But we are convinced that if we are to play a meaningful role nationally, and in the community of nations, we must be second to none in the application of advanced technologies to the real problems of man and society – Vikram Sarabhai
The father of the Indian Space Research Organization (ISRO) despite being a man who many describes as a visionary ‘who saw beyond the obvious’, was skeptical of the contemplation that India would ever be able to run the space run alongside the global giants.
Today, the buzzing nucleus of India’s space endeavors, has brought laurels to the country on numerous accounts. In recent times, the organization has hit the headlines for its immeasurable successes- for which the tricolor proudly flutters from the sky. Some of these golden moments include – Mars Orbiter Mission (for exploration of the red planet), PSLV-C28 Mission (dubbed as the heaviest commercial mission).
ISRO has added yet another glimmering achievement to its winning streaks with the launch of the Indian Regional Navigational Satellite System (IRNSS) – which has been named as Navigation with Indian Constellation (NAVIC), by the PM.
1) Inception and About:
India’s heavy reliance on the GPS and other foreign navigation systems had at times proved to be detrimental to national strategic and military interests-for instance during the Kargil War. This was the spark that gave birth to IRNSS- a regional navigational system developed by India; with the objective of providing real time accurate positioning service.
The project kicked off with the launch of the first satellite IRNSS-1A in July, 2013. On 28th May, 2016, PSLV-C33 shot up to the skies carrying IRNSS-1G, thus, concluding the launching of the constellation of satellites making up the system.
2) Coverage and cost-effectiveness:
The coverage of the system includes the entire territory of India as well as an area of around 15000 km extending from the borders. ISRO insiders have claimed that the quality of the indigenous tech may even surpass that of the elites in the club which includes- US, Russia and China. If this indeed turns out to be true, then ISRO will have another reason to be proud of its smartness for having managed to build an awesome system with just 7 satellites while the rest bear heavy burdens of managing around 24-35 satellites.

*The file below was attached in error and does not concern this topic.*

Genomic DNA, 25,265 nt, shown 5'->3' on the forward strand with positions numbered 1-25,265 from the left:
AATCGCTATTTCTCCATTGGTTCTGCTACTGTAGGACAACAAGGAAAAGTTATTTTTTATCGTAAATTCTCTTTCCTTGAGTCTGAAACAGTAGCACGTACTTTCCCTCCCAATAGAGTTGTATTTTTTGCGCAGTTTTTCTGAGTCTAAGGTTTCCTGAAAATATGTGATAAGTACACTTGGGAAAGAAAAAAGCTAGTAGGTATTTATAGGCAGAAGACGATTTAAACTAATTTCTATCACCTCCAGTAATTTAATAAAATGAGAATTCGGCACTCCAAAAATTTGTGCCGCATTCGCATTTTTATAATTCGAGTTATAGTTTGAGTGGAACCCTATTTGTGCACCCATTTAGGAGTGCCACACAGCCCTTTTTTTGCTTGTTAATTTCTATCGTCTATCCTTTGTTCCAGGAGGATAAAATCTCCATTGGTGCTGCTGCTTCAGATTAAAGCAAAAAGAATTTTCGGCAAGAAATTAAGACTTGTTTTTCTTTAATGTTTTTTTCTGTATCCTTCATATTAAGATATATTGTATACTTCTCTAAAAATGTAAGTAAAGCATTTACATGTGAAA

3) The Applications:
The IRNSS is so designed as to meet both civilian and military needs. The Standard Positioning Service (SPS) and the Restricted Service (RS) would cater to the former and the latter respectively.
The most direct beneficiaries of this system, are expected to be the armed forces, with enhanced capacity in the monitoring of troops, targeting of potential enemies, etc. Besides, it is expected to facilitate a quantum leap in fleet management and vehicle tracking, disaster management, aerial and maritime navigation, etc.
4) Endorsing Space Swadeshi:
“We have to keep one thing in mind, we always have GPS and GLONASS which are available worldwide… we need to compete with them in commercialization.” Mr. Satheesh Reddy highlights the challenge that lies ahead for IRNSS. With the ISRO success, India has entered an arena of cut-throat competition. Talks have already begun to convince mobile manufacturers to incorporate the requisite chip that will usher in the flood of IRNSS signals.
ISRO is close to celebrating its 50 years of a glittery record. For now, even as scientists at the space agency share congratulatory handshakes, they anxiously wait to see how the future plays out for their beloved masterpiece. For our part, we can do them and the country a favor by giving IRNSS a try, once it meekly enters the market. Adopting this modern Swadeshi attitude is what we owe and must deliver.